What happens if a loved one passes away without a Will?

If this has happened to you, here is some guidance on how to manage the process.

It is an extremely difficult, stressful, and overwhelming time when someone you love passes away. The loss is a lot to deal with, and when you have all of the financial affairs to wade through too, it can be very hard to handle.

If your loved one dies suddenly without leaving a Will, or if they never thought it was necessary, then their estate will go into probate. This means that a court, using intestacy laws, will decide who is entitled to your loved one’s inheritance.

What is Probate and how does it work?

Probate is the term for a legal process in which a Will is reviewed, to determine whether it is valid and authentic. Probate also refers to the general administering of a deceased person’s Will, or the estate left by the deceased, where there is no Will.

To apply for probate through the court, you will need an administrator to conduct the administering of the estate. The people who can apply to do this are:

The next of kin, spouse, or the civil partner of the deceased.

Then, in this order, the following relations of the deceased can apply to be the administrator of the estate:

  • The child
  • The grandchild
  • The parent
  • The sibling
  • The nephew or niece
  • Another relative

Applying to be an administrator is the same as applying for probate.

If a loved one dies without a Will, how long does probate take?

The process of probate can be a long and drawn-out one, depending on how complicated your loved one’s estate is. You may have family relationships that are complicated, and if your loved one has property in the UK and abroad for example, then the process could take years. The probate process as a minimum will take months and as a maximum, years.

Once you have probate, the time it will take to complete depends on the estate’s complexity. For example, an estate with property, or shares and investments, will take longer to deal with than an estate with money in one bank account.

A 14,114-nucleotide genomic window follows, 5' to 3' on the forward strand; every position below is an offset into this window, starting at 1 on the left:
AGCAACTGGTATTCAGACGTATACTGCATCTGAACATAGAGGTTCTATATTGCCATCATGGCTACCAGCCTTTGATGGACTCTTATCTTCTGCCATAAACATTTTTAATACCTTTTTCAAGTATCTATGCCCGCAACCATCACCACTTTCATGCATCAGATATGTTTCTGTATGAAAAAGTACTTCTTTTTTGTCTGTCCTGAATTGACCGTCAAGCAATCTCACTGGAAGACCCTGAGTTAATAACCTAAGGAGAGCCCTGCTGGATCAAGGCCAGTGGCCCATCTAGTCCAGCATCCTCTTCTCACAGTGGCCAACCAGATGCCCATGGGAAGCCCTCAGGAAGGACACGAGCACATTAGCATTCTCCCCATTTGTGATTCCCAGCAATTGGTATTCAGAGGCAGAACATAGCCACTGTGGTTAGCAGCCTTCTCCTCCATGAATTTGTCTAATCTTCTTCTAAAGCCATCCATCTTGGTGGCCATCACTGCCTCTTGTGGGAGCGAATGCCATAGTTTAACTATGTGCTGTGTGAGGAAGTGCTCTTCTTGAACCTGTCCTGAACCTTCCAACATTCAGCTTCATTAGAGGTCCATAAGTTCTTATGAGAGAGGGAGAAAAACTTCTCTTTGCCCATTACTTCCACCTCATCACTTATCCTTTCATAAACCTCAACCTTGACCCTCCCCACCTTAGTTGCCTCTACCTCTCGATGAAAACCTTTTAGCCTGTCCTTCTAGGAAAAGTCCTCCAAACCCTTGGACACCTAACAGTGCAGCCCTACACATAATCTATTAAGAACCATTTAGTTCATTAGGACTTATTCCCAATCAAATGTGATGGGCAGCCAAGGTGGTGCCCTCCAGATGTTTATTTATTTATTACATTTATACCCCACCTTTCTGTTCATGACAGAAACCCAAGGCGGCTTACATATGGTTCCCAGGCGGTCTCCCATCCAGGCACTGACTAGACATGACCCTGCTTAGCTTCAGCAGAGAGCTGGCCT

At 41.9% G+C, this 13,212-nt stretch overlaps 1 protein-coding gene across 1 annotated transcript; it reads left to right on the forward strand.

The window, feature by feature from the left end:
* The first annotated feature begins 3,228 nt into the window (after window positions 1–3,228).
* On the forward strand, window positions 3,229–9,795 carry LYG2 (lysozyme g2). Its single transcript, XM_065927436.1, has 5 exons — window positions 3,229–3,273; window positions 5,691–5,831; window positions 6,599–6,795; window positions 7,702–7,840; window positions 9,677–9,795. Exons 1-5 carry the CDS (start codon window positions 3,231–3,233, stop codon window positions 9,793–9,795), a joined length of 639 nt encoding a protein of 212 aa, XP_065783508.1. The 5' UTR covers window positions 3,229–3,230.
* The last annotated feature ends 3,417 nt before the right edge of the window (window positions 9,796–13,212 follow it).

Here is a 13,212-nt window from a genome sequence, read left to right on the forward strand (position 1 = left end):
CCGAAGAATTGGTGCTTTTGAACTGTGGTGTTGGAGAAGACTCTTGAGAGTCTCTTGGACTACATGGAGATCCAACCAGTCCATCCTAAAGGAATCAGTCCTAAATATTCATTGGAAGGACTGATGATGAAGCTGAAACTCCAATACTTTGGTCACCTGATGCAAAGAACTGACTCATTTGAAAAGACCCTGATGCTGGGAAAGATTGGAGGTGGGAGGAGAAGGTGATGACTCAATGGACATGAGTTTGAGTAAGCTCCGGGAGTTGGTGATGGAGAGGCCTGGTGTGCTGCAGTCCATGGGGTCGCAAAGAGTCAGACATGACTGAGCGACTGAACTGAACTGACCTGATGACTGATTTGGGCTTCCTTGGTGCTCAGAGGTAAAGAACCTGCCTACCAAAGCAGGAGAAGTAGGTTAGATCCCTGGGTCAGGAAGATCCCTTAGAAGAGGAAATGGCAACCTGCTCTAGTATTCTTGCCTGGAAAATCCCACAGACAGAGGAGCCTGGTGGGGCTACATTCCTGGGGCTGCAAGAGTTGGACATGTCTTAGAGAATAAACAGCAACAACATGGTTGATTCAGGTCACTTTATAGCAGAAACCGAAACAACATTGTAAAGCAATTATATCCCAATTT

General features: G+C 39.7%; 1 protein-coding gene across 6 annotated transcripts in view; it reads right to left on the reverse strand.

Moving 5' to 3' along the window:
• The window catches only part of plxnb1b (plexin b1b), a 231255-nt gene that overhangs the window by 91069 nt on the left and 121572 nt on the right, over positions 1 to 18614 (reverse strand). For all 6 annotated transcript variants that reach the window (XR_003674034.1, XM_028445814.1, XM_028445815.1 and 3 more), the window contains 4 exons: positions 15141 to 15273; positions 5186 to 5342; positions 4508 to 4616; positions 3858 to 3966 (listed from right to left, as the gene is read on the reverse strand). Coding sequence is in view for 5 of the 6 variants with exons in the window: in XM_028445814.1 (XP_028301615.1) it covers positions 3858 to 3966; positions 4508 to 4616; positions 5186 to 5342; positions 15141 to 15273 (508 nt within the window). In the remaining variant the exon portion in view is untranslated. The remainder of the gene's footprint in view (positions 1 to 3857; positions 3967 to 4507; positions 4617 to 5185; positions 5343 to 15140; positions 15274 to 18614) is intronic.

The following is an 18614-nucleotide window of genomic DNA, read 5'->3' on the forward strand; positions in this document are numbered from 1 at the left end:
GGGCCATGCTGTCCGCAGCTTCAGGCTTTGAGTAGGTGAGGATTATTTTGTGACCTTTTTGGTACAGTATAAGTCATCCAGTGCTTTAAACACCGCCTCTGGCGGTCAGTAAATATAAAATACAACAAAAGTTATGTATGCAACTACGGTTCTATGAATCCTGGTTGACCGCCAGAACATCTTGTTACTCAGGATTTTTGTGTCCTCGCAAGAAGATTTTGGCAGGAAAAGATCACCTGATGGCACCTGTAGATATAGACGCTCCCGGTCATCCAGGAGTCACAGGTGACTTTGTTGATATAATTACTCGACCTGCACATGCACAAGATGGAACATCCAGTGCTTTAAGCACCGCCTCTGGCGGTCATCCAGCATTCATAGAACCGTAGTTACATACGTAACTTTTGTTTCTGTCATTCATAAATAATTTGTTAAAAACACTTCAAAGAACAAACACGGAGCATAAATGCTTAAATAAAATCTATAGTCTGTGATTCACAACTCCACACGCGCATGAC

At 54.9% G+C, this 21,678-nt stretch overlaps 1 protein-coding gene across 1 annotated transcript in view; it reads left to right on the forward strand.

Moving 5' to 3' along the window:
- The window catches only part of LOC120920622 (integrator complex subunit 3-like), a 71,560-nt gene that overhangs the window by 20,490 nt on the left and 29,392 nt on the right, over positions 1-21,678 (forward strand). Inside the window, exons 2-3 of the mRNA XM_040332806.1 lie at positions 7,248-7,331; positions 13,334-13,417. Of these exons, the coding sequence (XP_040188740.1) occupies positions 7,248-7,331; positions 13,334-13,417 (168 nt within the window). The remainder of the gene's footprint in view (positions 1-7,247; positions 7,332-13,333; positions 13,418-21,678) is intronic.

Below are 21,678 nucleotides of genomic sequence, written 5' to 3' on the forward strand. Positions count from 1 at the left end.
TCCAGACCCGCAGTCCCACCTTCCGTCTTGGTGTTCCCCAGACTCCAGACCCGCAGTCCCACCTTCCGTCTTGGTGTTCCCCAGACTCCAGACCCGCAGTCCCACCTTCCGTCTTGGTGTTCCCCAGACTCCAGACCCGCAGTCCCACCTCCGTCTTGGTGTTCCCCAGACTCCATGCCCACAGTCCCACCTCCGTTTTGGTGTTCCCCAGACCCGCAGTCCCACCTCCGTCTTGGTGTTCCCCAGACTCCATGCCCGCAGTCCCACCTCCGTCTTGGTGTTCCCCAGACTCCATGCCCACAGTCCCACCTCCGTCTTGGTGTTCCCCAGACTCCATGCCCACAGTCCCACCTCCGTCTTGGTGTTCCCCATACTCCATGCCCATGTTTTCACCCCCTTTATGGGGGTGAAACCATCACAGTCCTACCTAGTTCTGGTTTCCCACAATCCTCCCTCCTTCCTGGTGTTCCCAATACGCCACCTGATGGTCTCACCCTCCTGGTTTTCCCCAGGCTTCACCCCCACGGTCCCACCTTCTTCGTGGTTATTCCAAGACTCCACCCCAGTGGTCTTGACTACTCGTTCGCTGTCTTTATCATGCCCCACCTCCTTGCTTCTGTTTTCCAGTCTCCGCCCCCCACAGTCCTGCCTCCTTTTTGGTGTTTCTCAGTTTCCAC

How much does probate cost?

Application fees for probate are £155 if you apply through a solicitor and £215 if you are managing the probate process yourself. In addition, depending on your circumstances and the complicated nature of your loved one’s estate, you may choose to retain the services of a solicitor. In this case you will potentially need to pay for expensive legal fees to go through the process of probate.

What happens next?

Once you have received probate, the court will follow the rules of intestacy to decide how the inheritance is divided and given out. If the individual was part of a marriage or civil partnership, and they did not have any children, their partner will receive the inheritance. If they did have children, the court will investigate further and then decide.

Can anyone close to the deceased inherit if there is no Will?

The simple answer is no. If there is no Will, the deceased estate can only be left to a blood relation or someone who was in a legally recognised relationship like a marriage, civil relationship, or adoption.

People who cannot automatically inherit include:

  • Unmarried partners. This is regardless to the length of time you were with your partner and whether or not you had children together.
  • Relations by marriage. This includes stepchildren, parents-in-law, brothers, or sisters-in-law
  • Close friends

However, this does not mean that there is no way of contesting this. It is your right if you believe that you should be included in the Will, to make a financial claim against the estate by applying to Court.

Is a Will necessary?

Yes. If you want to ensure that upon your death, your wishes are adhered to and your loved ones have received, from your estate, everything you want them to, then you need to ensure that you have a Will in place. 

If you plan ahead, you will ensure that at an extremely difficult time, you are saving your loved ones, who are left behind, the added stress incurred by dealing with probate, and a potentially complicated and drawn-out financial process.

Speak to the Hello Estate Planning team to get your affairs in order, on 0161 6765421.